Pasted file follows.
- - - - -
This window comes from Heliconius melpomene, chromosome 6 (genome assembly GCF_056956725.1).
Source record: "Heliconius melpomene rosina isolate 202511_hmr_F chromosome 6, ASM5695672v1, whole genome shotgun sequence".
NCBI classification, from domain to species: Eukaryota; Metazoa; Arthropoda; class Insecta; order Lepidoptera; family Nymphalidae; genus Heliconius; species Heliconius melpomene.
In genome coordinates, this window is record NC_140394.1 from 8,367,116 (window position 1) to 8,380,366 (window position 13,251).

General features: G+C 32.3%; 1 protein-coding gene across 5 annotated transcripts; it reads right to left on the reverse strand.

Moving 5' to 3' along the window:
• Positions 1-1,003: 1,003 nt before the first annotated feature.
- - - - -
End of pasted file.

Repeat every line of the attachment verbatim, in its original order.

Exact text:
This window comes from Heliconius melpomene, chromosome 6 (genome assembly GCF_056956725.1).
Source record: "Heliconius melpomene rosina isolate 202511_hmr_F chromosome 6, ASM5695672v1, whole genome shotgun sequence".
NCBI classification, from domain to species: Eukaryota; Metazoa; Arthropoda; class Insecta; order Lepidoptera; family Nymphalidae; genus Heliconius; species Heliconius melpomene.
In genome coordinates, this window is record NC_140394.1 from 8,367,116 (window position 1) to 8,380,366 (window position 13,251).

General features: G+C 32.3%; 1 protein-coding gene across 5 annotated transcripts; it reads right to left on the reverse strand.

Moving 5' to 3' along the window:
• Positions 1-1,003: 1,003 nt before the first annotated feature.